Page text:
Mr. Whitbread

would not consent to alter the preamble, which was the foundation of the bill. He had not expected that his right hon. friend would have been in the house, and he was altogether unprepared for his opposition. He was surprized and grieved that he should lend his great talents to those who seemed to think education an improper thing for the lower orders; but even against his great abilities he would engage to maintain, that education contributed to morality and virtue. He was astonished, that in a mind so enlightened, there should be a speck so dark. if he had not known that his right hon. friend was one of the most enlightened men of the age, he should really have supposed that he had heard another Jack Cade, who had accused lord Say and Sele of corrupting the minds of the people by introducing grammar-schools and printing, and verbs and nouns. When one opposed that for which he himself was remarkable, it was called "the Devil rebuking sin." We heard of mathematicians who thought mathematics the only desirable education—of navigators who preferred navigation to every thing, and so forth; but here was a most remarkable thing—a man of the greatest knowledge himself opposing the communication of knowledge. It was with pain and regret that he heard his right hon. friend, session after session, talking against the diffusion of knowledge. If he did not know him to be a man of most liberal mind, he should suppose he wished to be a monopolizer—a regrater and forestaller of all talents and genius in his own person. For his part, he differed with him most widely on this head, and was for doing every thing in his power in aid of that vital spark, which could not be taken away. He would wish to have men the dignified characters for which they were formed by nature, and for which they only wanted the assistance of education. He would wish them to know their duties, and to understand and value, as they ought, their rights. If the house rejected the preamble, they rejected the base, on which the whole stood, and if they rejected the base, they might as well reject the superstructure altogether.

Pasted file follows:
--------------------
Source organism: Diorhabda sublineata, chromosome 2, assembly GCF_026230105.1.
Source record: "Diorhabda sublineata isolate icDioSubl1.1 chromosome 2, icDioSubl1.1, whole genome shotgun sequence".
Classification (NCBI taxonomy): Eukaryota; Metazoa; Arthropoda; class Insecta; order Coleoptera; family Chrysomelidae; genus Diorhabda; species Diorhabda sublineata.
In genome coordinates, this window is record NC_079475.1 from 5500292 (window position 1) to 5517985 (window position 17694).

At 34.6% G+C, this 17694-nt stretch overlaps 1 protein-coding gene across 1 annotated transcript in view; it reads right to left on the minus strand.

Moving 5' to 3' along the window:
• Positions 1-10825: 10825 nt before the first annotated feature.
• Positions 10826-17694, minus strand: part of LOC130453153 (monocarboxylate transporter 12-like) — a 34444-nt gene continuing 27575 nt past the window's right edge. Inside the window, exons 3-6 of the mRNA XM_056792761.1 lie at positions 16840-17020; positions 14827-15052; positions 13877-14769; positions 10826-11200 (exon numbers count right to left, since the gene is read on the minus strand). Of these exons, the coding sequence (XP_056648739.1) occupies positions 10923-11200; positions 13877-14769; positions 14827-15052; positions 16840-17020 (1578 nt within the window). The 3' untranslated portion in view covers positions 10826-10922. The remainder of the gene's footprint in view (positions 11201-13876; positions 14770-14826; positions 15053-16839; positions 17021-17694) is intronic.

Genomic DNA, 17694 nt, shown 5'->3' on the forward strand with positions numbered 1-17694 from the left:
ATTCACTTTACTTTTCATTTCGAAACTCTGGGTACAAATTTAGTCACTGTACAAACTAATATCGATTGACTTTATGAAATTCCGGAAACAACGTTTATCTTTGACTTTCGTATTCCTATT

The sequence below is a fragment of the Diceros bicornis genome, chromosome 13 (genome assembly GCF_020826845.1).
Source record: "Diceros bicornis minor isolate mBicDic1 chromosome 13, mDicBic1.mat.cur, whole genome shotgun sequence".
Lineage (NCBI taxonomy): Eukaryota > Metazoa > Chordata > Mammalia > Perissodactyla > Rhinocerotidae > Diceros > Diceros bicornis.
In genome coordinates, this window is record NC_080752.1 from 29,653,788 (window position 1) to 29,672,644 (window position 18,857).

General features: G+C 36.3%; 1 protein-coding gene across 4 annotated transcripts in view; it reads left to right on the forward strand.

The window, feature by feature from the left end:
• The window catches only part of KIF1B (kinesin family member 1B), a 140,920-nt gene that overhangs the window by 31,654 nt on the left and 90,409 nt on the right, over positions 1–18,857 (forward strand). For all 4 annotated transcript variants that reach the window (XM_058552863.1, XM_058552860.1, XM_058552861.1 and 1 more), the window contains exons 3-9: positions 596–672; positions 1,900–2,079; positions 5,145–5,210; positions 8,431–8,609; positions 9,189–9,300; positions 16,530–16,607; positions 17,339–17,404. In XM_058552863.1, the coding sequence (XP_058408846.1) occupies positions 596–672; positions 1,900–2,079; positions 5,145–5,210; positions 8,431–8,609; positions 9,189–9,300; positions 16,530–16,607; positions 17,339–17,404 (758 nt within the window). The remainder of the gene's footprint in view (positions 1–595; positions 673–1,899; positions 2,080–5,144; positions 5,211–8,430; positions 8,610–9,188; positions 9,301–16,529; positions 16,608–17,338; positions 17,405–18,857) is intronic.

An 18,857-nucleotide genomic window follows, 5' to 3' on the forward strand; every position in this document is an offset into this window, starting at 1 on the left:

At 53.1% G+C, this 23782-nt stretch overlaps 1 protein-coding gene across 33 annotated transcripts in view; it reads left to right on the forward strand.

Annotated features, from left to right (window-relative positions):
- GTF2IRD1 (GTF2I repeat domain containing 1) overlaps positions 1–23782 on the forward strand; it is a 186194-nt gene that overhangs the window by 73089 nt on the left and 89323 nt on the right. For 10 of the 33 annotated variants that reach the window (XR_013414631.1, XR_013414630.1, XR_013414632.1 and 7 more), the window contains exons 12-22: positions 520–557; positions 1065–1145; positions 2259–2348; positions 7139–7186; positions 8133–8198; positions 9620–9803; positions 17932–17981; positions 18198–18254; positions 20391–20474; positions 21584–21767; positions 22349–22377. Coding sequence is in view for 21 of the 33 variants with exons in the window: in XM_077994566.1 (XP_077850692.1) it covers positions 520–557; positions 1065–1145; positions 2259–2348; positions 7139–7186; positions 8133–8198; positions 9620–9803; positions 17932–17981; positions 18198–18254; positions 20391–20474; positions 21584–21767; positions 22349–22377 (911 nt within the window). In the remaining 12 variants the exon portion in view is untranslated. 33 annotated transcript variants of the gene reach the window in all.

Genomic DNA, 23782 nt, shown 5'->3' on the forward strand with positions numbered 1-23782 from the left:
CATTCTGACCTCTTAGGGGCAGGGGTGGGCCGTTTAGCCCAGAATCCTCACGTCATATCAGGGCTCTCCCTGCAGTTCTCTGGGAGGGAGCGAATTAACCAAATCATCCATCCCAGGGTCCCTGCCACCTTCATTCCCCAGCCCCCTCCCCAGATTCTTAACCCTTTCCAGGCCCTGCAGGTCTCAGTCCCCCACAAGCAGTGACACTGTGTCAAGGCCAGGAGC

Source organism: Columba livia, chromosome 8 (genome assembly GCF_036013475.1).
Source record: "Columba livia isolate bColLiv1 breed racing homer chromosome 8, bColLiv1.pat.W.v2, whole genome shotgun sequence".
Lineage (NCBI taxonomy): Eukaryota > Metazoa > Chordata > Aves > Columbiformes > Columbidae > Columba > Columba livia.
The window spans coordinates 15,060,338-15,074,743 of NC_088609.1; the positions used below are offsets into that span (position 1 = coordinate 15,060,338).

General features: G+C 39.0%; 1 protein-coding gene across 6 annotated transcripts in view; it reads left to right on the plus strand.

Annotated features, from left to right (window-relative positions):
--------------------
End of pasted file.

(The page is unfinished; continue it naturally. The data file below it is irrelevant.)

Sir T. Turton